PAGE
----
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Advertising Week shines light on mental health: marketers ‘a very stressed out bunch’

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By Webb Wright, NY Reporter

October 19, 2022 | 5 min read

Thousands of marketing professionals have been gathering in New York City for one of the industry’s biggest annual events. Psychological health and wellness has emerged as a major focus.

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Mindfulness teacher Rosie Acosta leads a group meditation during a panel at Ad Week 2022. / Advertising Week

Advertising Week 2022, now in its third day, has placed a heavy emphasis on mental health.

2020 will be remembered by history as a grim year – not only due to rates of physical illness caused by the novel coronavirus, but also due to the psychological impact of a global pandemic. According to the National Alliance on Mental Illness (NAMI), roughly 1-in-15 adults in the US reported having both a substance use disorder as well as another mental illness 2020, and more than 12 million US adults seriously contemplated suicide.

Numbers like those are impossible for marketers to ignore.

As the world continues to find its footing in a post-pandemic era, many brands have become increasingly cognizant of the need to discuss mental health more openly, both with their customers and with their employees.

This was evidenced in the schedule for this year’s Advertising Week. Each of the event’s four days features at least one panel devoted to mental health. (Advertising Week is broken into a series of panels, some of which have been taking place live in a venue in Manhattan’s Lower East Side and some of which were pre-recorded and are available online.)

Monday, for example, featured a pre-recorded event hosted by Arianna Huffington, titled From Languishing to Thriving: Solving the Burnout Crisis. In her introduction, Hufifngton remarked: “The stress and burnout crisis predates the pandemic, but the pandemic has accelerated the crisis and has moved these issues to the front of every business agenda. And even though we are dealing with this huge epidemic, social unrest, [and] economic uncertainty, we are also at the same time dealing with incredible opportunities to redefine the way we work and live, because we are all recognizing that the old model of working, that dates back to the Industrial Revolution, is broken.”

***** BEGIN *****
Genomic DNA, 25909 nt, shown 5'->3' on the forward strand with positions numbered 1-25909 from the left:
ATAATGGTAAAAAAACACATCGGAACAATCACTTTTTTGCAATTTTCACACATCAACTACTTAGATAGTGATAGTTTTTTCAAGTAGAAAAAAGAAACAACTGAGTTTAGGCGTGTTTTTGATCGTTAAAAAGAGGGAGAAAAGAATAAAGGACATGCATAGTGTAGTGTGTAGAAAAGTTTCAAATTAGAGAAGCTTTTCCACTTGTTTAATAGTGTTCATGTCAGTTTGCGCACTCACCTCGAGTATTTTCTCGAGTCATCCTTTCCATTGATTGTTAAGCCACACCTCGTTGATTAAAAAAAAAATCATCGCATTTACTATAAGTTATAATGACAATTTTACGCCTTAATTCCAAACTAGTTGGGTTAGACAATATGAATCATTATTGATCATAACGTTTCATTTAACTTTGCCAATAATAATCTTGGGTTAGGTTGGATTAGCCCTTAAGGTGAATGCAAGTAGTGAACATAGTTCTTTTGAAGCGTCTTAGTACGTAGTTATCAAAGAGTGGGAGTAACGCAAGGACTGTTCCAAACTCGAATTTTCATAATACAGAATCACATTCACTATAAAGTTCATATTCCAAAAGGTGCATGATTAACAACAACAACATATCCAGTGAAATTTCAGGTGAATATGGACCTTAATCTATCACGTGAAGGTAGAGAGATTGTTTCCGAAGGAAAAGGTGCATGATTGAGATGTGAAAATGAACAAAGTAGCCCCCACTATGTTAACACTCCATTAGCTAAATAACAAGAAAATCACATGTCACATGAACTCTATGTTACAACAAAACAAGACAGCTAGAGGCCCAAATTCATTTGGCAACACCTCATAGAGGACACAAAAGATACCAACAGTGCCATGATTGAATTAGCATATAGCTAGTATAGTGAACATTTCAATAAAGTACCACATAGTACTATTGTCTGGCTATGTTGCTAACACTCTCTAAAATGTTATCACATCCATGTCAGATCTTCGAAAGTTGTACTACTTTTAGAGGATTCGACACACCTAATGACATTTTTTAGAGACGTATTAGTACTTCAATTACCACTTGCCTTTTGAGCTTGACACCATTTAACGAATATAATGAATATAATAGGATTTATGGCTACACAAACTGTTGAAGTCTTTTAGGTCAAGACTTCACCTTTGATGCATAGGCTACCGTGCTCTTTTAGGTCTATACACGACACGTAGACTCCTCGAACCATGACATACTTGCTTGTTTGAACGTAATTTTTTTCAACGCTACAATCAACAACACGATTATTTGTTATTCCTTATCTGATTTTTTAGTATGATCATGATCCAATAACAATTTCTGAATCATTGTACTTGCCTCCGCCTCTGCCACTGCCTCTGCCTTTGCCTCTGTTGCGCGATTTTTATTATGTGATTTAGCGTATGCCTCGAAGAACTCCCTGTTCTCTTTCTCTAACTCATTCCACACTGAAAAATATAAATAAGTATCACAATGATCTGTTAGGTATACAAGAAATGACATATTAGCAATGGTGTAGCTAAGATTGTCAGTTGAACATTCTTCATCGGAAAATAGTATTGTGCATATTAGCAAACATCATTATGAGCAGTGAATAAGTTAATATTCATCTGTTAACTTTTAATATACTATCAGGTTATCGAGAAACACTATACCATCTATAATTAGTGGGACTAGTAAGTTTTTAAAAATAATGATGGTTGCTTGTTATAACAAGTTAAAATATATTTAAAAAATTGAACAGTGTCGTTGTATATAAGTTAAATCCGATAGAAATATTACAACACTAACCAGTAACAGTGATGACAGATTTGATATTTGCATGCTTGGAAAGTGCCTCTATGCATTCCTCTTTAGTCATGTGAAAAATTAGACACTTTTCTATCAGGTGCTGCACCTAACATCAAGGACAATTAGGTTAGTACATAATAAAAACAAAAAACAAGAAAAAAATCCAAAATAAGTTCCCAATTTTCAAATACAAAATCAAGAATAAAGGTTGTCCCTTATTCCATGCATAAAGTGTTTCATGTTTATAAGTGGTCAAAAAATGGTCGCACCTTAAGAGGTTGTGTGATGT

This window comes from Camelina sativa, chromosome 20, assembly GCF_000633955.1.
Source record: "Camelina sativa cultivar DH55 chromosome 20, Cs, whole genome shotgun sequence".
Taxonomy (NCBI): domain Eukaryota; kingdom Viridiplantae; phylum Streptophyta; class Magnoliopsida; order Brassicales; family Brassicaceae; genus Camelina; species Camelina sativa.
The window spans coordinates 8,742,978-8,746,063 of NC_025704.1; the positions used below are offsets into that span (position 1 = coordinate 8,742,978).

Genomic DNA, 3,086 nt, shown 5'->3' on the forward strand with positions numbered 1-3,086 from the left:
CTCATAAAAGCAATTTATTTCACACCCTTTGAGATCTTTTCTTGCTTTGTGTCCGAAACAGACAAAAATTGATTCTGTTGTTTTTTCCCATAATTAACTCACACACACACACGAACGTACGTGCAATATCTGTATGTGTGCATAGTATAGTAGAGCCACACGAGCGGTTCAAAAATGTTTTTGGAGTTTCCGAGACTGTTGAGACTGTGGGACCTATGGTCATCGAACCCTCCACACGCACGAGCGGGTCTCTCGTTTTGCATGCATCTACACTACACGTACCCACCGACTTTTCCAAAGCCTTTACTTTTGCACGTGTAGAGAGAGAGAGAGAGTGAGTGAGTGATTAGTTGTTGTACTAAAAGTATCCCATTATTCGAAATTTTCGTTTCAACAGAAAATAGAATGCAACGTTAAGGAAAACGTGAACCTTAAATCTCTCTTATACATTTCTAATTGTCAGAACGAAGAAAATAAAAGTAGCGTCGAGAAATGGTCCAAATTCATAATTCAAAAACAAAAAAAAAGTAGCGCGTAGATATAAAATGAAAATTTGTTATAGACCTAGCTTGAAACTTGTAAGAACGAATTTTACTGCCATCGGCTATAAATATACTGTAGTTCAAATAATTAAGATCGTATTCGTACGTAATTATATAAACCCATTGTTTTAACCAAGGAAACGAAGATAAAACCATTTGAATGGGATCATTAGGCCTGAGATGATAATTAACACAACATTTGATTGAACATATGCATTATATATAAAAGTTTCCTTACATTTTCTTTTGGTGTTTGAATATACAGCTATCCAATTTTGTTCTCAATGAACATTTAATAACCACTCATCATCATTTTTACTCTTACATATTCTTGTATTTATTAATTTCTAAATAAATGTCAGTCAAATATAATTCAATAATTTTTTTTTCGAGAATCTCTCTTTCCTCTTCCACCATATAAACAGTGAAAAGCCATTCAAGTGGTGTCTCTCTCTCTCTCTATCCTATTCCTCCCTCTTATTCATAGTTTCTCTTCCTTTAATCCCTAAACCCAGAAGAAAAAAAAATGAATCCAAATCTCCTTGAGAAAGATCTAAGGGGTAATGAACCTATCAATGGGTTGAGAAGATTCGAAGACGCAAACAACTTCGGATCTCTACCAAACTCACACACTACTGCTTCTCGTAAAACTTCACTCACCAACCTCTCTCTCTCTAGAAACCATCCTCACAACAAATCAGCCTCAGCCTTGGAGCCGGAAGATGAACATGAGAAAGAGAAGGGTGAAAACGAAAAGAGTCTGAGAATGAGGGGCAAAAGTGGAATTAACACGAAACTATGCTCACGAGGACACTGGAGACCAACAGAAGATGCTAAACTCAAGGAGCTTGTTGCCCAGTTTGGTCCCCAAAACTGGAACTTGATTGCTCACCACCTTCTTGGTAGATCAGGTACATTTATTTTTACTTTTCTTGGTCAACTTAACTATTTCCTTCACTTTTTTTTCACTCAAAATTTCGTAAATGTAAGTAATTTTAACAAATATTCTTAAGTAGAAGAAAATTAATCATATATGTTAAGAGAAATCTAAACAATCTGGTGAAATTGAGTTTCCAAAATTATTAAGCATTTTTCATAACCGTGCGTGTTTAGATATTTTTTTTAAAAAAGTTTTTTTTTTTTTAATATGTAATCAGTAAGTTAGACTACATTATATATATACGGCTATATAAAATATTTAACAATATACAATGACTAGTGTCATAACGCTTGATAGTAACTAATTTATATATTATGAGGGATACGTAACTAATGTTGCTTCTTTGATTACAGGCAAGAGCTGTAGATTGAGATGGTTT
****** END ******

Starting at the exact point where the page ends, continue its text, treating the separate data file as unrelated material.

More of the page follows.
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The following day (Tuesday), a panel of experts gathered on stage for an event titled Let’s Talk About Men’s Mental Health. In one memorable moment, panelist Richard Dorment, editor-in-chief of Men’s Health, spoke about the importance of remaining honest and even vulnerable when addressing the subject of mental health. “The most important tool that any of us have as storytellers is personal experience and personal narrative,” he said. “So when people are more forthcoming about their challenges, when they’re willing to talk about what’s going on – publicly or privately – that’s what changes minds and that’s what changes attitudes.”

Another live event yesterday, hosted by the vice-president of global brand marketing at the popular meditation app Headspace, featured an in-person meditation session. Just a bunch of marketers, sitting quietly in a room in the heart of New York City, following their breath. (At one point, the host of that event acknowledged that marketers tend to be “a very stressed out bunch.”)

It probably felt a bit odd for many people in that audience to be sitting silently with their eyes closed for minutes on end. But given the vibrant dialogue around mental health at this year’s Advertising Week, who knows: maybe group meditations for marketers will soon become an everyday thing?

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Work & Wellbeing Men's Health Mental Health

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